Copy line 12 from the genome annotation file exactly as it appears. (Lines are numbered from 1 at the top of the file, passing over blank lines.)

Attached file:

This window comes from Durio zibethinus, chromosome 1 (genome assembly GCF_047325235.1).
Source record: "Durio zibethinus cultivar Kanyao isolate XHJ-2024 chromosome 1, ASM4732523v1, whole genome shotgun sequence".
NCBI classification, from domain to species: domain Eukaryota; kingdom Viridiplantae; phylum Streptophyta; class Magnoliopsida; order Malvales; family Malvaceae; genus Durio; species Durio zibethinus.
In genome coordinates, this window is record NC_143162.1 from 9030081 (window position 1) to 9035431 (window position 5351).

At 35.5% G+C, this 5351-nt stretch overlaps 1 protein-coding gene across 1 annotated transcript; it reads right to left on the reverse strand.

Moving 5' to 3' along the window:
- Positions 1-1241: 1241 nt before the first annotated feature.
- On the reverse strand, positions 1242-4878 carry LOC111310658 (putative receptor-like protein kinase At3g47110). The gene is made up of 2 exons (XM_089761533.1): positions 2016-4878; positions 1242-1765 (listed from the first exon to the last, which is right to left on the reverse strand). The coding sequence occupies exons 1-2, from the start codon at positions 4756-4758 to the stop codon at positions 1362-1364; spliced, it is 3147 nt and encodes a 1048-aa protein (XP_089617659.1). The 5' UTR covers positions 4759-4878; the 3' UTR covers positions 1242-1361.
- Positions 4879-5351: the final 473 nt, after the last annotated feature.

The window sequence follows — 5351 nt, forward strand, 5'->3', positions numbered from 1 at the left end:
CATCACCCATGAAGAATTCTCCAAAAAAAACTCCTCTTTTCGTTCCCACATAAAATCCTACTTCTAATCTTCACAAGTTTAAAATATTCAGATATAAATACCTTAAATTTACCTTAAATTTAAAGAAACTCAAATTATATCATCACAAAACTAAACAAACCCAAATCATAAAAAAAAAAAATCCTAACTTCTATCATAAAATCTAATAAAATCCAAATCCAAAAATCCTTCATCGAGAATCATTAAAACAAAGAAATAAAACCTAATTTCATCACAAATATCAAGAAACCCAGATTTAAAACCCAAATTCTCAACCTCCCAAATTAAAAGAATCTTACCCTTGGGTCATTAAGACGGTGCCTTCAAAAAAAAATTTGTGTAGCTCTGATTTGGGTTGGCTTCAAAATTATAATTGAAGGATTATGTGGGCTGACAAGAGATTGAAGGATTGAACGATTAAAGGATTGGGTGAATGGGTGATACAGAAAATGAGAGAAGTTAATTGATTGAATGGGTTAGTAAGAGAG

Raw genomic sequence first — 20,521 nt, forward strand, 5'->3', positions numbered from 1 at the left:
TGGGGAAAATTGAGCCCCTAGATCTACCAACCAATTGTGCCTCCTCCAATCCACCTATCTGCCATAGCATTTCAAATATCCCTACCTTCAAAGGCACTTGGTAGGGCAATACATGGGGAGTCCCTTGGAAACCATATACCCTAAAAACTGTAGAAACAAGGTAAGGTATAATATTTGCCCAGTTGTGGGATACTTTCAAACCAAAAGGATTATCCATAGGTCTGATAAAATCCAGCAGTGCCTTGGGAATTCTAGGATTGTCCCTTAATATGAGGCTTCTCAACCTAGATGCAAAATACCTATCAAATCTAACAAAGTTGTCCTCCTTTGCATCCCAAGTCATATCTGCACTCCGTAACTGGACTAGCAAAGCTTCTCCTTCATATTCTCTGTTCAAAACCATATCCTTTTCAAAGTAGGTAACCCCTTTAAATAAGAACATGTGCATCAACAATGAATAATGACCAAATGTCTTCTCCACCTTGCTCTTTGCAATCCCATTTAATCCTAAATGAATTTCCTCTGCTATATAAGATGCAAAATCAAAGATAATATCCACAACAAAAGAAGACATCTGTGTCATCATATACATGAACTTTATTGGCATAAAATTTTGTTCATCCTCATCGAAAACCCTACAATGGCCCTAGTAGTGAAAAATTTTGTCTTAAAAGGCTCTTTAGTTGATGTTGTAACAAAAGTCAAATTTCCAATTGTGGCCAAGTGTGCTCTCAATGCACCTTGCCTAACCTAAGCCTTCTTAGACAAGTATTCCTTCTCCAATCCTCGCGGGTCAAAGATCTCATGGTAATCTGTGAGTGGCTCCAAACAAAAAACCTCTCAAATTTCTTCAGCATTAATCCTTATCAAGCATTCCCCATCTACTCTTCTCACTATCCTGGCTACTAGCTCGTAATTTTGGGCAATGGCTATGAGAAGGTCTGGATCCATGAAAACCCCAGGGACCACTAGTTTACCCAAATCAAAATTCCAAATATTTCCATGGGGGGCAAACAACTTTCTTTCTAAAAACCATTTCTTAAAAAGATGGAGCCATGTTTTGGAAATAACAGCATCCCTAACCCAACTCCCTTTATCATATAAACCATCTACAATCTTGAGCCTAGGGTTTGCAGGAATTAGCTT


Raw genomic sequence first — 20,521 nt, forward strand, 5'->3', positions numbered from 1 at the left: